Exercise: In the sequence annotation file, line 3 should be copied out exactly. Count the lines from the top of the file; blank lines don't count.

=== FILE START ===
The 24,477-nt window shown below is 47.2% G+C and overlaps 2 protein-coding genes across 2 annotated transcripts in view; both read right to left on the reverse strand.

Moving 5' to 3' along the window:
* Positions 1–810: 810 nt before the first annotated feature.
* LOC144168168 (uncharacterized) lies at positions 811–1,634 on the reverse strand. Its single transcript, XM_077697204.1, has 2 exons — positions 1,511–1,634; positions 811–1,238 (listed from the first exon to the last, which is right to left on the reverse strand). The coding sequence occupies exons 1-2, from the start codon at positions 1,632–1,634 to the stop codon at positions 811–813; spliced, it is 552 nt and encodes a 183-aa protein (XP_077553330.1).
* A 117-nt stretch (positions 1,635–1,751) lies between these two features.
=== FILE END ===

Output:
* Positions 1–810: 810 nt before the first annotated feature.